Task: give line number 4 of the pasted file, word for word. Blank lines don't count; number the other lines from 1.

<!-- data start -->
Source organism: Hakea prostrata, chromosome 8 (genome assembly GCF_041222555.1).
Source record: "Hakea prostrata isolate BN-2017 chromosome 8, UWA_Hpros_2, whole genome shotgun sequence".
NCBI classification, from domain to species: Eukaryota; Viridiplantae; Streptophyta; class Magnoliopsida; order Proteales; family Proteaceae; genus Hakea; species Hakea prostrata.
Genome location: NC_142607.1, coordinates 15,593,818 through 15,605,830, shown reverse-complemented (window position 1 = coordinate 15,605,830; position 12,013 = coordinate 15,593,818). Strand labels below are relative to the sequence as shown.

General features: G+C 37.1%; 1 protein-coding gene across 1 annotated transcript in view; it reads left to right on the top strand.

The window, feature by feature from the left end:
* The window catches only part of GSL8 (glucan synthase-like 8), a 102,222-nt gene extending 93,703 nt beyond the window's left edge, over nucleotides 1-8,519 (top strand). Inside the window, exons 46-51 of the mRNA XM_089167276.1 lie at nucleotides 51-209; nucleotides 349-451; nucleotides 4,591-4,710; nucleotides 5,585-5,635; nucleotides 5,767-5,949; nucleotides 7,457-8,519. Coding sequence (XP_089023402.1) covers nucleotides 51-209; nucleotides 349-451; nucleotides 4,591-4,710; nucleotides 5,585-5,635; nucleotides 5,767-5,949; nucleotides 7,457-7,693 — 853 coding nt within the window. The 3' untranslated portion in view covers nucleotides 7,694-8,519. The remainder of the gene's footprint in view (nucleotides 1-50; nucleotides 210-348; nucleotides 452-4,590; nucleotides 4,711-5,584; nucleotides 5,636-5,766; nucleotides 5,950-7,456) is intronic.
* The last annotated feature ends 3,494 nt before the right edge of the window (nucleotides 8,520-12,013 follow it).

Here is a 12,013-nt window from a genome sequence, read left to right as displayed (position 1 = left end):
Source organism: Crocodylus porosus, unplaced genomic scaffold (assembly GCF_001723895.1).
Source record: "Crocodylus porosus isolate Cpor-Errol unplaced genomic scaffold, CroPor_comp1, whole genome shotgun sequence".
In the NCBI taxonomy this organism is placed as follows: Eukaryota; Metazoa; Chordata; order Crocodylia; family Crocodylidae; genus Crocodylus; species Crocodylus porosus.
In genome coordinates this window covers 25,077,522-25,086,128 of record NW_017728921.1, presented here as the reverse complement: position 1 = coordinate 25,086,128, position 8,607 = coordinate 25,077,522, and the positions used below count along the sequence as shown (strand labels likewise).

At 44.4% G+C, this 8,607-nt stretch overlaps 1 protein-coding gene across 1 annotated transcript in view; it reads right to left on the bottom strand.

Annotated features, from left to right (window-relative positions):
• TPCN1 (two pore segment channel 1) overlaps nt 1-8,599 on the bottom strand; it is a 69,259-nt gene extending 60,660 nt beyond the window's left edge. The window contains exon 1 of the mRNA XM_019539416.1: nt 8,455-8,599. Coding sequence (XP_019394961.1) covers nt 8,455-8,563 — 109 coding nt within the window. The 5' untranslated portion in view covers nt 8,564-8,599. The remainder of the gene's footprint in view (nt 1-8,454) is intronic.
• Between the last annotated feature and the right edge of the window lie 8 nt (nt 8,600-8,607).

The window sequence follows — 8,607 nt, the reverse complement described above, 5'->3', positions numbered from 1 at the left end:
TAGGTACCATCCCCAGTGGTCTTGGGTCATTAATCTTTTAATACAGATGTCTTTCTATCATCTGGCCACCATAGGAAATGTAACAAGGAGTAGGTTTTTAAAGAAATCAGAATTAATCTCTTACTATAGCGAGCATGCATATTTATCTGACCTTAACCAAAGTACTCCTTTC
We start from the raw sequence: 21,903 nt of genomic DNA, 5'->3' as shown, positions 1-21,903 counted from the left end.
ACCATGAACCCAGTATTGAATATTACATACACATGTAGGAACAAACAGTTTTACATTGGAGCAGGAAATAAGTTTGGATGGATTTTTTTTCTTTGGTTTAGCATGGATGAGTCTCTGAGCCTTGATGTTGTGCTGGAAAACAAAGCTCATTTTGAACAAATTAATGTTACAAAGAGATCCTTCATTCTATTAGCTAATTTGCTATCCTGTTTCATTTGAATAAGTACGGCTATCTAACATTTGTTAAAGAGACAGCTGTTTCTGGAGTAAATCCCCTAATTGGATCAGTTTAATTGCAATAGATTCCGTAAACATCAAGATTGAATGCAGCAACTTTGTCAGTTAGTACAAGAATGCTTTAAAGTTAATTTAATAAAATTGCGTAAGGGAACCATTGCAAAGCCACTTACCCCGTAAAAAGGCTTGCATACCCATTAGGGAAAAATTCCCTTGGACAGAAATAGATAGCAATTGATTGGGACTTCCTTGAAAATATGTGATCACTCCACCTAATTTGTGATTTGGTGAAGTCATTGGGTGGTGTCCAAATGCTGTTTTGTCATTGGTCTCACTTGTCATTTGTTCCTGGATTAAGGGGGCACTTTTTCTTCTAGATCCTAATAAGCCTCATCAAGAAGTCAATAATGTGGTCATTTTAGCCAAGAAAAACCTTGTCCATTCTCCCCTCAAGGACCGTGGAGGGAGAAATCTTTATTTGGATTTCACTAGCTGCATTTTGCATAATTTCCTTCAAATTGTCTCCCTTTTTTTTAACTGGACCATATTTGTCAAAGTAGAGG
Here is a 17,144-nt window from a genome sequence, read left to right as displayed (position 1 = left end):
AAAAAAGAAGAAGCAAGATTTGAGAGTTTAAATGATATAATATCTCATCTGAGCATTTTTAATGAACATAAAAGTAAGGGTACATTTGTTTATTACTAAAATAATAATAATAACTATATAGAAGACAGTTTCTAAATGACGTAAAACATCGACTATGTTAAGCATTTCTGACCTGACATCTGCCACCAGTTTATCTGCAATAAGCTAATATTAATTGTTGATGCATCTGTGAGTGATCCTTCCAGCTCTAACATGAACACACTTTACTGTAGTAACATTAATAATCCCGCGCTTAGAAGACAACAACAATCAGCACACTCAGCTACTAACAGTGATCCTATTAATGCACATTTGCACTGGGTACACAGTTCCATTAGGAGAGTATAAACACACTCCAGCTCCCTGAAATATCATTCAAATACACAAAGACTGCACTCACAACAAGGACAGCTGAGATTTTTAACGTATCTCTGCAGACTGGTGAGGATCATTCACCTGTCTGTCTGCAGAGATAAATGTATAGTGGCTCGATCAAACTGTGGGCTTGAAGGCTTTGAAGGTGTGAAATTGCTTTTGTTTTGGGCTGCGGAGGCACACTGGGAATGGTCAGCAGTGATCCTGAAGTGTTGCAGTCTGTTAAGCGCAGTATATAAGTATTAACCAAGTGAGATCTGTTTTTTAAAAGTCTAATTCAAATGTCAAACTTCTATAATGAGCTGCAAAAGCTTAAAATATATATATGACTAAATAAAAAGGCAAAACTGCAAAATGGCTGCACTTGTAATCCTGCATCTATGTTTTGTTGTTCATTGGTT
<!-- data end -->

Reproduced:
Genome location: NC_142607.1, coordinates 15,593,818 through 15,605,830, shown reverse-complemented (window position 1 = coordinate 15,605,830; position 12,013 = coordinate 15,593,818). Strand labels below are relative to the sequence as shown.